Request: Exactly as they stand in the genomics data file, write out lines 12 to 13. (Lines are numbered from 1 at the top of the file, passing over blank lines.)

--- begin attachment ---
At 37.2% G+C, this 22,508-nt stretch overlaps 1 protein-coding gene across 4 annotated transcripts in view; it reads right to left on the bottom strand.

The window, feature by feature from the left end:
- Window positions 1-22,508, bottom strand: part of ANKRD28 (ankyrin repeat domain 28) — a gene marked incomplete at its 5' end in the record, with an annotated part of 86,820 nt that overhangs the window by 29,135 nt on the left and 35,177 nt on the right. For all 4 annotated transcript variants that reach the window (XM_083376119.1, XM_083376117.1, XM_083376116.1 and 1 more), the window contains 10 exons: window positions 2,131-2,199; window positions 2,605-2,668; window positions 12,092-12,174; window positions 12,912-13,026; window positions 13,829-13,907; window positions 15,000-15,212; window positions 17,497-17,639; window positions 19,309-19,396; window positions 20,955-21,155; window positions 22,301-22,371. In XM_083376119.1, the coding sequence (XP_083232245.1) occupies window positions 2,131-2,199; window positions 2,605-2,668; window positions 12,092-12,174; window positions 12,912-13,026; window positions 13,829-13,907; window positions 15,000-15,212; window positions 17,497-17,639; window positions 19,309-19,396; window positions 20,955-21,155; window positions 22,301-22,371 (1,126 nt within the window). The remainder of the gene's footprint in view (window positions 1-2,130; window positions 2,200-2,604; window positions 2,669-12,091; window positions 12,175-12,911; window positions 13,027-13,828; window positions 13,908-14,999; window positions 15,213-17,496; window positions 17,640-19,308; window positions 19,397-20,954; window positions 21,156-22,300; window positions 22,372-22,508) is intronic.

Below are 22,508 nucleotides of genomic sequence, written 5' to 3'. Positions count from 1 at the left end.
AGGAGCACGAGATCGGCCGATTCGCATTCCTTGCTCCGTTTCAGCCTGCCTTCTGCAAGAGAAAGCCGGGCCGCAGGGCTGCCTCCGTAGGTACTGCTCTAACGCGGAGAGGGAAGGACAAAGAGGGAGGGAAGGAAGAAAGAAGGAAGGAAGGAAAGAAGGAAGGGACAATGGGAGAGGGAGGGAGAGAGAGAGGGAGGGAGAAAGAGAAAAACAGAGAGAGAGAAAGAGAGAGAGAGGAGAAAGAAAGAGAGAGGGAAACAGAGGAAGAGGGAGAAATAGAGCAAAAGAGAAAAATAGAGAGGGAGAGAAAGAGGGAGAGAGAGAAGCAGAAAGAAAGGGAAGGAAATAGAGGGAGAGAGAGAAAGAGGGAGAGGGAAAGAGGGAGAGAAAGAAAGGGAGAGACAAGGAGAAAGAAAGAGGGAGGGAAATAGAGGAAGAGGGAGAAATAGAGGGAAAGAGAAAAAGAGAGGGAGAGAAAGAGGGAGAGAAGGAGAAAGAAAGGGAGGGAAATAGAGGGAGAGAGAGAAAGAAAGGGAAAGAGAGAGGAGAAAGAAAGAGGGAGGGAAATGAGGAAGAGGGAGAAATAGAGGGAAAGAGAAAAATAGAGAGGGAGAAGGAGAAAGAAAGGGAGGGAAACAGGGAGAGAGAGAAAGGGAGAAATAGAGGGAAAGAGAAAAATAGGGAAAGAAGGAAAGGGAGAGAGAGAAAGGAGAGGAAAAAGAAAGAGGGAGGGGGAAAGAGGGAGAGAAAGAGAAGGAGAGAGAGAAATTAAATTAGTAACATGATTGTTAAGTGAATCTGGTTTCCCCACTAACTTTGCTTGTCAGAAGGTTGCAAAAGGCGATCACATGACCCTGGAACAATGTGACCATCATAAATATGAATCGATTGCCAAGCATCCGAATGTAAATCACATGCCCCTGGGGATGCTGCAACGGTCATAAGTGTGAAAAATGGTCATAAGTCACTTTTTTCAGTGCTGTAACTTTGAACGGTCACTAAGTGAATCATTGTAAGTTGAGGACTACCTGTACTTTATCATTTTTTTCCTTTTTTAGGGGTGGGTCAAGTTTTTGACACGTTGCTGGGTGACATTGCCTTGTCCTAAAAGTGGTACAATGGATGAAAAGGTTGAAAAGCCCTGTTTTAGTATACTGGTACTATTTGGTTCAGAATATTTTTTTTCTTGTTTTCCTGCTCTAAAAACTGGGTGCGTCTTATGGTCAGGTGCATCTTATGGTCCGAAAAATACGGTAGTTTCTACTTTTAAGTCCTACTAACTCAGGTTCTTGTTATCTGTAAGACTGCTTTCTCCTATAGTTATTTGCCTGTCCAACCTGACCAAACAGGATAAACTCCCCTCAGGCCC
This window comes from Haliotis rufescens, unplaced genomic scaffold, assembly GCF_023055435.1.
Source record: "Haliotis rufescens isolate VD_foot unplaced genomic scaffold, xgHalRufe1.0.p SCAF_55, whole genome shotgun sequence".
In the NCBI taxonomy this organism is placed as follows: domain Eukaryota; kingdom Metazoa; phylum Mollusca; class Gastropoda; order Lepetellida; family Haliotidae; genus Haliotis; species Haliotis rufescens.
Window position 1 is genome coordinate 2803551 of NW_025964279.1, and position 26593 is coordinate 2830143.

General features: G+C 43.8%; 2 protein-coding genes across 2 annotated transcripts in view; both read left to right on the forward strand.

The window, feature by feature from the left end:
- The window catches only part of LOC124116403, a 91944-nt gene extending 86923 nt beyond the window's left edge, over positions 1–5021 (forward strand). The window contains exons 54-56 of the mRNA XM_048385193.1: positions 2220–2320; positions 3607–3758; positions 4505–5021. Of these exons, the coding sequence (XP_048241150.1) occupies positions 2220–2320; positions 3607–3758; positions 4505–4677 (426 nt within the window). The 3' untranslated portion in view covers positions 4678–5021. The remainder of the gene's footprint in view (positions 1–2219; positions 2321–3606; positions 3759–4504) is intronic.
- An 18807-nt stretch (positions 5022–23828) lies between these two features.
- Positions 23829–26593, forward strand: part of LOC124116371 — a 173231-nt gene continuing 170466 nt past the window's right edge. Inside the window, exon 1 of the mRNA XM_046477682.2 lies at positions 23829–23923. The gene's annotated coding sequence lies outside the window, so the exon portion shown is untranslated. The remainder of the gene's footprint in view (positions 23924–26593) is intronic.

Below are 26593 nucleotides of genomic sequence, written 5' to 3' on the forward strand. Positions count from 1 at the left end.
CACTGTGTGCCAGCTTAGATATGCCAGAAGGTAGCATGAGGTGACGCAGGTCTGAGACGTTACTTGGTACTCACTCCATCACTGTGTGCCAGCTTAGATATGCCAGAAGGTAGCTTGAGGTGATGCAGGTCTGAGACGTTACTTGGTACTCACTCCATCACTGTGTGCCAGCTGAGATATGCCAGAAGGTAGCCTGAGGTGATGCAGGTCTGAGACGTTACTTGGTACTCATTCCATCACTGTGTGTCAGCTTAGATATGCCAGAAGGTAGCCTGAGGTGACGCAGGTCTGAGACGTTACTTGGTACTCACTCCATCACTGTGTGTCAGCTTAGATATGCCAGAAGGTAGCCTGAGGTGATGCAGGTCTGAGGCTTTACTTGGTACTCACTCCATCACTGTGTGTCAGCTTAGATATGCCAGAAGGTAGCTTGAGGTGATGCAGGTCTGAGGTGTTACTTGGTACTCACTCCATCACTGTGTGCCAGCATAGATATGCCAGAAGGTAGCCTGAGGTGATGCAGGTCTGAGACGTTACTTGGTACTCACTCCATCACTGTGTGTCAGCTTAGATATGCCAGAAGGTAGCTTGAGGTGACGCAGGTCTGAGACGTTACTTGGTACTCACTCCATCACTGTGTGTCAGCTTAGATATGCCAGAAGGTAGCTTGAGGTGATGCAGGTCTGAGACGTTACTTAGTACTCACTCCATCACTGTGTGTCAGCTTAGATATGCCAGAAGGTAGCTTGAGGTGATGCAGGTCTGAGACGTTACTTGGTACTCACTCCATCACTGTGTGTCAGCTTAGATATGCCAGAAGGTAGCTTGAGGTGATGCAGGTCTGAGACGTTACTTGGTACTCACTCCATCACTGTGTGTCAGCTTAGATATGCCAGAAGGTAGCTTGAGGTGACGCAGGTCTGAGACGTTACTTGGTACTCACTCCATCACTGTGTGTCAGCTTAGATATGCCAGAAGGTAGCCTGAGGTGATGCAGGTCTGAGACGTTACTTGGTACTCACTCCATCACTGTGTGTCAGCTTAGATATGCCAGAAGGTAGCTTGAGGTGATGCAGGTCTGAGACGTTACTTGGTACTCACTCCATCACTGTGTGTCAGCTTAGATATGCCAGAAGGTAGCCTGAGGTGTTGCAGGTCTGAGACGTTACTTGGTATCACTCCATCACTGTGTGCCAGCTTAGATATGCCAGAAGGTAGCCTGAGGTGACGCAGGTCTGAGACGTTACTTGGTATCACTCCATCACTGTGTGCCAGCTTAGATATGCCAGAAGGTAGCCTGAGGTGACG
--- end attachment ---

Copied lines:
- The window catches only part of LOC124116403, a 91944-nt gene extending 86923 nt beyond the window's left edge, over positions 1–5021 (forward strand). The window contains exons 54-56 of the mRNA XM_048385193.1: positions 2220–2320; positions 3607–3758; positions 4505–5021. Of these exons, the coding sequence (XP_048241150.1) occupies positions 2220–2320; positions 3607–3758; positions 4505–4677 (426 nt within the window). The 3' untranslated portion in view covers positions 4678–5021. The remainder of the gene's footprint in view (positions 1–2219; positions 2321–3606; positions 3759–4504) is intronic.
- An 18807-nt stretch (positions 5022–23828) lies between these two features.